A key argument for supporting microfinance is that “Millions of families are … without access” to financial services.
Families may often lack access to credit, but they don’t always – and microfinance institutions may not always be clear on which situation they’re dealing with.
A 1999 paper by Brett Coleman (PDF) aims to examine the impact of two microfinance nonprofits in Thailand. Prior to a recent wave of strong studies, this paper was one of the most rigorous impact evaluations available, and it found no positive effects (and some negative ones) for access to the nonprofits’ services. But to me, its most surprising finding was that
many households … have access to low-interest institutional credit, the most frequently used source being the state-run Bank for Agriculture and Agricultural Cooperatives (BAAC), which serves 4 million Thai farm households (84.5% of all farm households in the country) with subsidized low-interest … loans.
In other words, nonprofit lenders were working in an area where there was already an enormous, state-run source of credit. I used to be under the impression that microfinance charities wouldn’t possibly go into an area where a quality substitute was already available, but I’m no longer sure. And when we ask microfinance charities for information about what other sources of credit are available where they operate (and whether their clients are using them), they often have little (or no) such information.
There’s a parallel to the case of Village Phone. Unfortunately, just because a charity is selling something doesn’t mean they’ve established a true need for it.
Your summary has a ring of truth to it but it is too simplistic.
First, you a quoting a report that was published 10 years ago. This means that the data is probably older. A lot of things change in 10 years. You may want to quote studies that have been published in the past year or so instead.
Second, in terms of microfinance….
People can always borrow. Moneylenders exist everywhere. Charities will always work in areas where lending already happens. Government programs exist nearly everywhere as well. This doesn’t means that the program are suited to the needs of the clients. Requirements to get loans from government programs are usually quite onerous. From what I’ve heard, loan sizes is a significiant problem in the Thai context.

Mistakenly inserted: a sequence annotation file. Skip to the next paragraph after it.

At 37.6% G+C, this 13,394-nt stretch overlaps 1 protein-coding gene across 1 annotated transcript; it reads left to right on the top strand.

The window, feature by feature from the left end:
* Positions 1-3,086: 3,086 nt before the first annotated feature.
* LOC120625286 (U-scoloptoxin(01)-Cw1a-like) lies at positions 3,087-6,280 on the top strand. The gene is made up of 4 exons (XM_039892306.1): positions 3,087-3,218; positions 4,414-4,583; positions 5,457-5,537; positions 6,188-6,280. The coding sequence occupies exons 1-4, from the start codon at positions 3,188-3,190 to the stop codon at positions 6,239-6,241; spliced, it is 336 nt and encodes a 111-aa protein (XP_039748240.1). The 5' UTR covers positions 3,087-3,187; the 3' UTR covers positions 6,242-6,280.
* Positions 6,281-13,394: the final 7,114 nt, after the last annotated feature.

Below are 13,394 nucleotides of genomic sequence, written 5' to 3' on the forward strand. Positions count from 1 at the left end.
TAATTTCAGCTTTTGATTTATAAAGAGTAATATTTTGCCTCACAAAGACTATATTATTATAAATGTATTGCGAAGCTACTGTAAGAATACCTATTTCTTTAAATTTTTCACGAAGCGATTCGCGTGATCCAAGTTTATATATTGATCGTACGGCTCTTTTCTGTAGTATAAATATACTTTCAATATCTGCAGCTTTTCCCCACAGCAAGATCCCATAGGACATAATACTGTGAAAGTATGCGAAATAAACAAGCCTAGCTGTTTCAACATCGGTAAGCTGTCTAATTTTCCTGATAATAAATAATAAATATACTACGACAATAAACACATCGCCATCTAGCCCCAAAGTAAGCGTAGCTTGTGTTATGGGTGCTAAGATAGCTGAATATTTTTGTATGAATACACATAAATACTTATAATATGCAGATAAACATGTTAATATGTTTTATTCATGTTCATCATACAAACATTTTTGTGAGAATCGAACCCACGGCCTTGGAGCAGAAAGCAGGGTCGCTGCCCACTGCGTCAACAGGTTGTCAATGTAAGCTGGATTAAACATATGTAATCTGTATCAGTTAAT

The report quotes that the BAAC gives loans with subsidized interest rates. The problem is what will happen when the subsidized loan programs stop…. as it what is happening in Thailand now. Charities and non-profit try to set up an alternative program because subsidized programs always end. Perhaps charities are more long-term focussed on on solving problems then.
While your viewpoint is a bit too simplistic in many ways, I do agree with you that many charities don’t take the time to research the situation well before starting a program. This is a definite weakness that I see happening as I work in the development sector.
We aren’t trying to argue from one study that this is always – or usually – the way it is. It’s just a vivid example of what seems like inadequate knowledge of local context – and overestimation of the need for a product – on the part of nonprofits. (When we are making more general arguments rather than give examples, we do try to cite more recent studies.)
It’s possible that it was the researcher who was inadequately informed, and that the nonprofits had good reasons to be there (perhaps along the lines you cite). However, I would have guessed that such reasons would have made it into the paper. And the negative finding of the study – which, while not a randomized controlled trial, still appears to have an unusually good design for this area – is also worth noting.
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